Hackaday editors Mike Szczys and Elliot Williams discuss the greatest hacks of the week that was. Antennas aren’t rocket science, so this week we really enjoyed a video that demystifies antenna designs and a project that tunes up the antennas on cheap wireless modules in the simplest of ways. Google’s in the news this week with the end to project Loon, and a dust-up with the volunteer package maintainers who have spent years making sure Chromium browser is in the Linux repos. Elliot is gaga for magic eye tubes and crazy musical instruments, while Mike is over the moon for a chain-based clock display. We close up the episode talking about the Concorde, and the math behind cable mechanisms.
Take a look at the links below if you want to follow along, and as always, tell us what you think about this episode in the comments!
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Episode 103 Show Notes:
New This Week:
- Google Loon’s Internet Balloons Come Back To Earth After A Decade In The Stratosphere
- What’s The Deal With Chromium On Linux? Google At Odds With Package Maintainers
Interesting Hacks of the Week:
- Fixing NRF24L01+ Modules Without Going (Too) Insane
- What Makes A Good Antenna?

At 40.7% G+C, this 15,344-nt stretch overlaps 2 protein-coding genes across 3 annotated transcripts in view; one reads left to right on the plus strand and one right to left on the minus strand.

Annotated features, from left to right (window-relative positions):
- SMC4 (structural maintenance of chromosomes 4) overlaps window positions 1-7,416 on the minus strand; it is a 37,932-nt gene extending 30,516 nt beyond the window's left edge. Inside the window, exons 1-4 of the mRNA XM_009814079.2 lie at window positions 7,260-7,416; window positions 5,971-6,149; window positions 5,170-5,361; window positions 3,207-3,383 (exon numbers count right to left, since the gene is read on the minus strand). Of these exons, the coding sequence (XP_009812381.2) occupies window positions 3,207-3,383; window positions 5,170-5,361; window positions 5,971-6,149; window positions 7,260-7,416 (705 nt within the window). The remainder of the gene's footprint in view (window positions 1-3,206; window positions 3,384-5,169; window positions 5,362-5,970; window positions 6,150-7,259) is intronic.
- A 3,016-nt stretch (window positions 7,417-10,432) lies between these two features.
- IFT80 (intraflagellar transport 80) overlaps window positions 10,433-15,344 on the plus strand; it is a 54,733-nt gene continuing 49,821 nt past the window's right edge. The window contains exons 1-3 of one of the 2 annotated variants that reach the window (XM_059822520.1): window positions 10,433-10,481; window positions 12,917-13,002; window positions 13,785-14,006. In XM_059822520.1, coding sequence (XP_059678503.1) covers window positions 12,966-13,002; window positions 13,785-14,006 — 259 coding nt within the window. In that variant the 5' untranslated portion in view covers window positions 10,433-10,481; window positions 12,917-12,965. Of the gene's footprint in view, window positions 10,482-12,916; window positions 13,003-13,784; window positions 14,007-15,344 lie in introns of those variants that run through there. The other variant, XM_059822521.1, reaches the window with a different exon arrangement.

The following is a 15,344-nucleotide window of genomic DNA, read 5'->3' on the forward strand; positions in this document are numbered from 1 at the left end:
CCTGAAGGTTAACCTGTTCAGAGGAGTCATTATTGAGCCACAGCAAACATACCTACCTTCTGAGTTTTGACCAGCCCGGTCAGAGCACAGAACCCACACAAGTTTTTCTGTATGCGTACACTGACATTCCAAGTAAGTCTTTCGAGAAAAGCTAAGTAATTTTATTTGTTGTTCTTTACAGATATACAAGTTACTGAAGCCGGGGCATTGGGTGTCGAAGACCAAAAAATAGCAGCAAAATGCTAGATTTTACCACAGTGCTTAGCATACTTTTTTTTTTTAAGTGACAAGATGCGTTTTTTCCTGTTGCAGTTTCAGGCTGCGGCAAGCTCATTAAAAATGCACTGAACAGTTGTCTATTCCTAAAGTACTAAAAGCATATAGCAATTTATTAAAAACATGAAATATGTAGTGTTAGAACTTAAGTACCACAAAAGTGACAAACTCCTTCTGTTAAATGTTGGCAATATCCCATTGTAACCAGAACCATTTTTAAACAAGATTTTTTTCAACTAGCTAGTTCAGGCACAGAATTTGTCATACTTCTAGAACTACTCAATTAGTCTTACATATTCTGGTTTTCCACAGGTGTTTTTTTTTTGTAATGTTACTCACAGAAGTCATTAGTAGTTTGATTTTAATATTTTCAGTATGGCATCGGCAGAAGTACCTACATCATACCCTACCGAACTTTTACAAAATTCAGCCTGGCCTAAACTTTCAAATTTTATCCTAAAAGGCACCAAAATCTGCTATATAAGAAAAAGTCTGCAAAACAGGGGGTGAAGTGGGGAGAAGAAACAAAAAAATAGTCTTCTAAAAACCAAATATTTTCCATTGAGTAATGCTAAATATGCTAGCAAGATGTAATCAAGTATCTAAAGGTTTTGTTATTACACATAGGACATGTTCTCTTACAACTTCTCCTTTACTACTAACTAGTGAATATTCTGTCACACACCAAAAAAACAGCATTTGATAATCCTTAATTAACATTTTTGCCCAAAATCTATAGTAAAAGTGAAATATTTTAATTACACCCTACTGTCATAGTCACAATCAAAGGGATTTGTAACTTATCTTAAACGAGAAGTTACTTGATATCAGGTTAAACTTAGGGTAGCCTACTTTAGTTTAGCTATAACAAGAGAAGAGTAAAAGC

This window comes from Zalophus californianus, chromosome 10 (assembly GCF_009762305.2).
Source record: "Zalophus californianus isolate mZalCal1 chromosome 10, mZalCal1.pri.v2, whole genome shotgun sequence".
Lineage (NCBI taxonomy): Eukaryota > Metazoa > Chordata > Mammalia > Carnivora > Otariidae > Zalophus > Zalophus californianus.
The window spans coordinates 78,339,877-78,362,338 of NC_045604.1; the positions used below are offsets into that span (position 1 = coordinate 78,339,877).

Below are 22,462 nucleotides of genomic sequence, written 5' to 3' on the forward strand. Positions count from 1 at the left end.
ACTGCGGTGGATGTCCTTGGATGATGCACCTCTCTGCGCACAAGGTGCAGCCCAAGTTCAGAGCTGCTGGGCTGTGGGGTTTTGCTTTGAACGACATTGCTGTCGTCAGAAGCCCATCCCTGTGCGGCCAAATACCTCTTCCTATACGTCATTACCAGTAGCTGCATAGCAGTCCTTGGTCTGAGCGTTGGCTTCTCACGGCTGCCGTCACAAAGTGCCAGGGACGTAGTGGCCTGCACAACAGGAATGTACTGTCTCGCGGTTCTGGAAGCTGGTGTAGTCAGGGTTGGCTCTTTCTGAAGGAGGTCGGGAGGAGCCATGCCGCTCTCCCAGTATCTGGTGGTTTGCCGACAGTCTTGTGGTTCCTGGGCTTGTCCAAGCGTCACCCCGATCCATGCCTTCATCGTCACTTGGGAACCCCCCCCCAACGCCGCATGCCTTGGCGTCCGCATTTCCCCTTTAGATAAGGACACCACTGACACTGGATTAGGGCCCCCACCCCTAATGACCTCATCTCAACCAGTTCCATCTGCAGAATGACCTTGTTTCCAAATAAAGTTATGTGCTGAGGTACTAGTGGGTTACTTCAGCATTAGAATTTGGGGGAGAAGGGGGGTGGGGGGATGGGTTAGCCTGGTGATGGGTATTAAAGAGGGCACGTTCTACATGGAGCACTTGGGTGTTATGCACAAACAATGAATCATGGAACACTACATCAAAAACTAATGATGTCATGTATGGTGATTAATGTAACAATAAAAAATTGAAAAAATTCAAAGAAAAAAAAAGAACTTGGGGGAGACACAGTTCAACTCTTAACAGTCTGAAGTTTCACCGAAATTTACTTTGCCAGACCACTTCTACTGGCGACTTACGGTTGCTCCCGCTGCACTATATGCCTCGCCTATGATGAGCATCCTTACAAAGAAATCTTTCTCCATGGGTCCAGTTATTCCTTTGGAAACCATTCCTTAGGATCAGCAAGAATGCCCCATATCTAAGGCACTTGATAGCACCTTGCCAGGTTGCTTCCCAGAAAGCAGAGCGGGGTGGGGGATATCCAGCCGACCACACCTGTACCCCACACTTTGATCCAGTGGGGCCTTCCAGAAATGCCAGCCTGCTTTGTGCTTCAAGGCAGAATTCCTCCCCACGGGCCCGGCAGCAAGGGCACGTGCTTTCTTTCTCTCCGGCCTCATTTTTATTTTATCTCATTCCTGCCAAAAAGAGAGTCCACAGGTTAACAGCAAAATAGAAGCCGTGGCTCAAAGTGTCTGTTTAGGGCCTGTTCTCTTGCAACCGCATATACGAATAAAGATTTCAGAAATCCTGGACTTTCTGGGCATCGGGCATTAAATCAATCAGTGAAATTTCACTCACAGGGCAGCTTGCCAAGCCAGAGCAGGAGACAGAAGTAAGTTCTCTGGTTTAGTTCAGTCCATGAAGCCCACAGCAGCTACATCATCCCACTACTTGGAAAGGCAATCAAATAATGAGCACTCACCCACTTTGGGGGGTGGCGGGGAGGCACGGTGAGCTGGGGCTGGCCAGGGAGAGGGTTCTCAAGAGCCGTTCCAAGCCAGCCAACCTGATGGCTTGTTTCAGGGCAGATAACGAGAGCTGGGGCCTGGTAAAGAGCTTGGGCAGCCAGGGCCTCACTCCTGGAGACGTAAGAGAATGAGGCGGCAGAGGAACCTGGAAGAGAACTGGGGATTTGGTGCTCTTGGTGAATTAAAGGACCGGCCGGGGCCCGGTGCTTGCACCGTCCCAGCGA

- Custom Bite Sensor Replaces Keyboard Expression Pedal
- Meet The Magic Eye Vacuum Tube
- Chain Link Clock Drags Time Along
- When Appliance Hackers Hit The Music Scene
- Mike’s Picks:
- Elliot’s Picks:
2 thoughts on “Hackaday Podcast 103: Antennas For Everyone, A Clock Made Of Chains, Magic Eye Tubes, And A Little Google Bashing”
I work in medical device manufacturing, and we use Loctite 3311 for everything that we can’t use CA for.
You guys are right that it can be difficult to get it all to cure, but what you missed is that the glue itself is transparent and will transmit/scatter the UV light through.
However, you guys are wrong that it stinks. It smells lovely, like cedar.
Never used Loctite 3311 — the stink I was complaining about is the hardware-store UV-cure stuff, which for all the world appears to be high-priced UV curing 3DP resin.
I’ll have to try some out.
Still, I wonder how far the curing UV gets in between two flat sandwiched sheets of metal, as a thought experiment.
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